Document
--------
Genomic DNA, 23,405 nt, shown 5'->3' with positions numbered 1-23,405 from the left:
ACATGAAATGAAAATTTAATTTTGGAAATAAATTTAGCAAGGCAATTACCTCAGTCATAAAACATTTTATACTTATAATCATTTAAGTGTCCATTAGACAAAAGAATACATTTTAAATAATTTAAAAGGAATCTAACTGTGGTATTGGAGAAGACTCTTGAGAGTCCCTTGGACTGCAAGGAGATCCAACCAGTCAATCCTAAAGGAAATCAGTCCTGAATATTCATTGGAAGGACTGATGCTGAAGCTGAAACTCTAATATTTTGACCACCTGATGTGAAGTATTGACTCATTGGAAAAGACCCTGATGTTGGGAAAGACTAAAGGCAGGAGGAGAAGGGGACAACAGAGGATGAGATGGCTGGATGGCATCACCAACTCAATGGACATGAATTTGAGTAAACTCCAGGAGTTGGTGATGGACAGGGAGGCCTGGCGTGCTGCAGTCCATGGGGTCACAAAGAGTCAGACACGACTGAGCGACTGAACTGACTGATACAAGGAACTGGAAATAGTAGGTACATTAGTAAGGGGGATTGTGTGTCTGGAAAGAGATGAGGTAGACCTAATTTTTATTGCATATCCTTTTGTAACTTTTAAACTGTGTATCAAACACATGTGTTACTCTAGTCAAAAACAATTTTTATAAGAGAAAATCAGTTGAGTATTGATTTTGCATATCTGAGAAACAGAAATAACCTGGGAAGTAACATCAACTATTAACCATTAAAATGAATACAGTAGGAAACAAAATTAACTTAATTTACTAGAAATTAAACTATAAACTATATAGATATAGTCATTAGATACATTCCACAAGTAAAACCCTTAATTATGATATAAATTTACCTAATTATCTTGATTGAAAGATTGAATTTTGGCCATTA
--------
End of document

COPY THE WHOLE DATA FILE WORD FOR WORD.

Genomic DNA, 23,405 nt, shown 5'->3' with positions numbered 1-23,405 from the left:
ACATGAAATGAAAATTTAATTTTGGAAATAAATTTAGCAAGGCAATTACCTCAGTCATAAAACATTTTATACTTATAATCATTTAAGTGTCCATTAGACAAAAGAATACATTTTAAATAATTTAAAAGGAATCTAACTGTGGTATTGGAGAAGACTCTTGAGAGTCCCTTGGACTGCAAGGAGATCCAACCAGTCAATCCTAAAGGAAATCAGTCCTGAATATTCATTGGAAGGACTGATGCTGAAGCTGAAACTCTAATATTTTGACCACCTGATGTGAAGTATTGACTCATTGGAAAAGACCCTGATGTTGGGAAAGACTAAAGGCAGGAGGAGAAGGGGACAACAGAGGATGAGATGGCTGGATGGCATCACCAACTCAATGGACATGAATTTGAGTAAACTCCAGGAGTTGGTGATGGACAGGGAGGCCTGGCGTGCTGCAGTCCATGGGGTCACAAAGAGTCAGACACGACTGAGCGACTGAACTGACTGATACAAGGAACTGGAAATAGTAGGTACATTAGTAAGGGGGATTGTGTGTCTGGAAAGAGATGAGGTAGACCTAATTTTTATTGCATATCCTTTTGTAACTTTTAAACTGTGTATCAAACACATGTGTTACTCTAGTCAAAAACAATTTTTATAAGAGAAAATCAGTTGAGTATTGATTTTGCATATCTGAGAAACAGAAATAACCTGGGAAGTAACATCAACTATTAACCATTAAAATGAATACAGTAGGAAACAAAATTAACTTAATTTACTAGAAATTAAACTATAAACTATATAGATATAGTCATTAGATACATTCCACAAGTAAAACCCTTAATTATGATATAAATTTACCTAATTATCTTGATTGAAAGATTGAATTTTGGCCATTA